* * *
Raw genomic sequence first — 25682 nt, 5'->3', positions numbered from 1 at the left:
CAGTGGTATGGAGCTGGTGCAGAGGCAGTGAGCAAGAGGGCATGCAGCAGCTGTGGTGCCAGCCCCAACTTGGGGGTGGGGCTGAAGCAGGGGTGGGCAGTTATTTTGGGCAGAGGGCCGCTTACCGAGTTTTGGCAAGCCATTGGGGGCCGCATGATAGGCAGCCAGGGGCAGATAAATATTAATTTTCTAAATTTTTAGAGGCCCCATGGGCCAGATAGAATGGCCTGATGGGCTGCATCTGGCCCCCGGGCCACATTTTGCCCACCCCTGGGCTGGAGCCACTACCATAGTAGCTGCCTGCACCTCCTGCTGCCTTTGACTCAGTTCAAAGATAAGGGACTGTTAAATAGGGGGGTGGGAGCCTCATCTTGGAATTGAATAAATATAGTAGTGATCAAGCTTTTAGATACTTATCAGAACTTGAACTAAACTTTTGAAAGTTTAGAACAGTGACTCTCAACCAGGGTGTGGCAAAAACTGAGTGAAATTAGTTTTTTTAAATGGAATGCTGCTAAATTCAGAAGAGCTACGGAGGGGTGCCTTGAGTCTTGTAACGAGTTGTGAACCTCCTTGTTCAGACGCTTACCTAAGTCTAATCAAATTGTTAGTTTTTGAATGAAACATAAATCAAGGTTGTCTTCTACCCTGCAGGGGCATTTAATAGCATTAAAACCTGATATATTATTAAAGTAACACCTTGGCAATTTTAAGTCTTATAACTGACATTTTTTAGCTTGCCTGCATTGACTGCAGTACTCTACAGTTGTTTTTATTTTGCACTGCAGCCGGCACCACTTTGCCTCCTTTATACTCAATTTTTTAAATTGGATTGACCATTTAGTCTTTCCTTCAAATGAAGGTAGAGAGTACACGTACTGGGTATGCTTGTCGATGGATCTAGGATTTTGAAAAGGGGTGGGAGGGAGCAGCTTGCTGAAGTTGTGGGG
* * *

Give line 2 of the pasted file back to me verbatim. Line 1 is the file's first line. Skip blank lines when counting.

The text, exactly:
CAGTGGTATGGAGCTGGTGCAGAGGCAGTGAGCAAGAGGGCATGCAGCAGCTGTGGTGCCAGCCCCAACTTGGGGGTGGGGCTGAAGCAGGGGTGGGCAGTTATTTTGGGCAGAGGGCCGCTTACCGAGTTTTGGCAAGCCATTGGGGGCCGCATGATAGGCAGCCAGGGGCAGATAAATATTAATTTTCTAAATTTTTAGAGGCCCCATGGGCCAGATAGAATGGCCTGATGGGCTGCATCTGGCCCCCGGGCCACATTTTGCCCACCCCTGGGCTGGAGCCACTACCATAGTAGCTGCCTGCACCTCCTGCTGCCTTTGACTCAGTTCAAAGATAAGGGACTGTTAAATAGGGGGGTGGGAGCCTCATCTTGGAATTGAATAAATATAGTAGTGATCAAGCTTTTAGATACTTATCAGAACTTGAACTAAACTTTTGAAAGTTTAGAACAGTGACTCTCAACCAGGGTGTGGCAAAAACTGAGTGAAATTAGTTTTTTTAAATGGAATGCTGCTAAATTCAGAAGAGCTACGGAGGGGTGCCTTGAGTCTTGTAACGAGTTGTGAACCTCCTTGTTCAGACGCTTACCTAAGTCTAATCAAATTGTTAGTTTTTGAATGAAACATAAATCAAGGTTGTCTTCTACCCTGCAGGGGCATTTAATAGCATTAAAACCTGATATATTATTAAAGTAACACCTTGGCAATTTTAAGTCTTATAACTGACATTTTTTAGCTTGCCTGCATTGACTGCAGTACTCTACAGTTGTTTTTATTTTGCACTGCAGCCGGCACCACTTTGCCTCCTTTATACTCAATTTTTTAAATTGGATTGACCATTTAGTCTTTCCTTCAAATGAAGGTAGAGAGTACACGTACTGGGTATGCTTGTCGATGGATCTAGGATTTTGAAAAGGGGTGGGAGGGAGCAGCTTGCTGAAGTTGTGGGG